In the shade of a Weeping Beech

With the sound of sharp scissors in the background, Richard Hawker, Creative Consultant, described enthusiastically the history of one of the most remarkable survivals of the Gothic Revival of the C19th. Established in 1874 by three leading late-Victorian church architects, George Frederick Bodley, Thomas Garner and George Gilbert Scott, the Younger, all friends and in competition with William Morris at the time.  

Their first workshop in Baker Street was run by none other than Ms. Charmaine Windows ! They kicked off with a prestigious private client list but launched on to the national stage for Queen Victoria’s Jubilee at St Paul’s Cathedral. So it was not the furnishings that first took off, it was the vestments and especially the copes. In 1911 they moved from Baker Street to Dacre Street and established their embroidery school. At this time they produced the exquisite ‘Lady of the Rosebush’ for exhibition, which we were shown.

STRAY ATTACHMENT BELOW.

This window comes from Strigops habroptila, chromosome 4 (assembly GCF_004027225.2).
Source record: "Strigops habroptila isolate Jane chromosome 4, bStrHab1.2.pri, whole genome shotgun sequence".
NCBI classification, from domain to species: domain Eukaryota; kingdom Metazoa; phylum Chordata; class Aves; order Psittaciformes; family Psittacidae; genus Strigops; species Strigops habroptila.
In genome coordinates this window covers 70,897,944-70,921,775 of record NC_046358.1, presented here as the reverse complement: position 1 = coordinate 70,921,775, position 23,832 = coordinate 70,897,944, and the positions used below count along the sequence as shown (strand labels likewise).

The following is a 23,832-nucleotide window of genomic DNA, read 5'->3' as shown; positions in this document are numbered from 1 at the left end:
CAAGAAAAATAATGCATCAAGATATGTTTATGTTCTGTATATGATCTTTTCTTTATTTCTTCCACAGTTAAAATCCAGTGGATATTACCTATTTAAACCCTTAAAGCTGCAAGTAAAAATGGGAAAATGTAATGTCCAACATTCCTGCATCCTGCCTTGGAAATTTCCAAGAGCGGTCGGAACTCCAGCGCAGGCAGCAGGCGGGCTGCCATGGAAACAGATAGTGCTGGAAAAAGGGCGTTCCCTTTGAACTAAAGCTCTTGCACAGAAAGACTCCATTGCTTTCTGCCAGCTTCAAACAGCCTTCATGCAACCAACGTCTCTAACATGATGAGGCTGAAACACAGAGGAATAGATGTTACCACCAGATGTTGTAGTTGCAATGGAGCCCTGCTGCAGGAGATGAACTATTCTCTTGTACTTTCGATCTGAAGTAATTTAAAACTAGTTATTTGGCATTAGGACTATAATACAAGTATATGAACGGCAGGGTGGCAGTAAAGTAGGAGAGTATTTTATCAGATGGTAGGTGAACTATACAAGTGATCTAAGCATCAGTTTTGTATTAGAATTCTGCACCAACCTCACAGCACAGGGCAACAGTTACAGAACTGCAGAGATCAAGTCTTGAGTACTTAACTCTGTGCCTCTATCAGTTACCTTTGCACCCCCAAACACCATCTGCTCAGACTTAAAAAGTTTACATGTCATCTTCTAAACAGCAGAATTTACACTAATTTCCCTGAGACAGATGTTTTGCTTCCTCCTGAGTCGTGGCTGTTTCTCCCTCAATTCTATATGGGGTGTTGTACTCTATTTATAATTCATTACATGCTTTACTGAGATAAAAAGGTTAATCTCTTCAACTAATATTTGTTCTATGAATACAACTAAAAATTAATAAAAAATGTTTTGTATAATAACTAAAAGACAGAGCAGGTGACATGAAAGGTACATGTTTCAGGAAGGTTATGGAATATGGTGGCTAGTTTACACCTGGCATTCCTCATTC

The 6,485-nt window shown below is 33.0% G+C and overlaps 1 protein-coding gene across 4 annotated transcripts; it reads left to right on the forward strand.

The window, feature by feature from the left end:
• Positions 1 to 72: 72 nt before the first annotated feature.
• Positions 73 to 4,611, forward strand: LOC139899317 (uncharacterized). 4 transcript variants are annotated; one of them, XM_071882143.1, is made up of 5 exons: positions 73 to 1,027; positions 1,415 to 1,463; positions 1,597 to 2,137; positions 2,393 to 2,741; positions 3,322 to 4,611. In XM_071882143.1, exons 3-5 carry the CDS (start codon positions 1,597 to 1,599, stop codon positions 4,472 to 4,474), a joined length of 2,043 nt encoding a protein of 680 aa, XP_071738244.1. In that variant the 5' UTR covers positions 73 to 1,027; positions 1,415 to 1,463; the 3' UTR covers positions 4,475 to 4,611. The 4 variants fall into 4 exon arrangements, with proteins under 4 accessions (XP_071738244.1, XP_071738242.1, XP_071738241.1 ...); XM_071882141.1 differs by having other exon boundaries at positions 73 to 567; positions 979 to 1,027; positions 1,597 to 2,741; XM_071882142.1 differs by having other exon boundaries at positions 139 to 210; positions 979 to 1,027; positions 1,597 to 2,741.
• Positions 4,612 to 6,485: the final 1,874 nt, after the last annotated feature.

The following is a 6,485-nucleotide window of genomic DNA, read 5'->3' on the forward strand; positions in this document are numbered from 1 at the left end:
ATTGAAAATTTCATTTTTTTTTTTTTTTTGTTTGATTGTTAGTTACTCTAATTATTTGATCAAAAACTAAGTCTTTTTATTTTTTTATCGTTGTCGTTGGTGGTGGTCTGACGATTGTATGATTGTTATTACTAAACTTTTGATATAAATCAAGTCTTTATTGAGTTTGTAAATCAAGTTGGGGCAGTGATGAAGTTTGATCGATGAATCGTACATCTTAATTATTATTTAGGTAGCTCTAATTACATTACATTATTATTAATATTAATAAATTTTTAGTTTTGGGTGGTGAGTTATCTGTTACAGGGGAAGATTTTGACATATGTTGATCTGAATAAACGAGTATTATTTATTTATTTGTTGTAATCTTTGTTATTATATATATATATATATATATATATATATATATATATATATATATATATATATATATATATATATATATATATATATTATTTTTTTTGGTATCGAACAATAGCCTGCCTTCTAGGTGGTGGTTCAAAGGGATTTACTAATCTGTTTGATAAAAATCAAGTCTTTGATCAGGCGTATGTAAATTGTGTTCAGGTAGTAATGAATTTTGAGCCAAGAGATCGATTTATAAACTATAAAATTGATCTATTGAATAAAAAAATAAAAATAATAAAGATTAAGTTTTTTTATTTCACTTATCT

In 1939, their safe storage unit took a direct hit and much was tragically destroyed, but after the war, the business was handed down through the Scott family and reinvented itself.  Family member, Graham Hoare was tempted to sell the business to Liberty but his wife took an interest and ran it very successfully. She moved the business from Dacre Street to Tufton Street, to the Edwin Lutyens building it now occupies. Elizabeth Hoare had a passion for embroidery and put out a call for 18th and 19th century work to preserve it and create a collection at the Liverpool Anglican Cathedral. She sent samples of wallpaper and fabric to Augustus Pugin for the new Palace of Westminster and whilst recovering the alter kneelers in Westminster Abbey, discovered when stripped down, they had been made in wartime from Tate & Lyle sugar crates, which they dutifully re-upholstered. On to the 1980’s, when David Gadesley, took over with a sure eye for good design and expanded the collection testing the new technology of digital machine embroidery. Today Watts makes copes for all Royal Weddings and have numerous customers in palaces, parliaments, private houses, cathedrals and churches around the world, including St Thomas’s, 5th Avenue, New York.  With such knowledge, they advise set and costume designers for film and TV.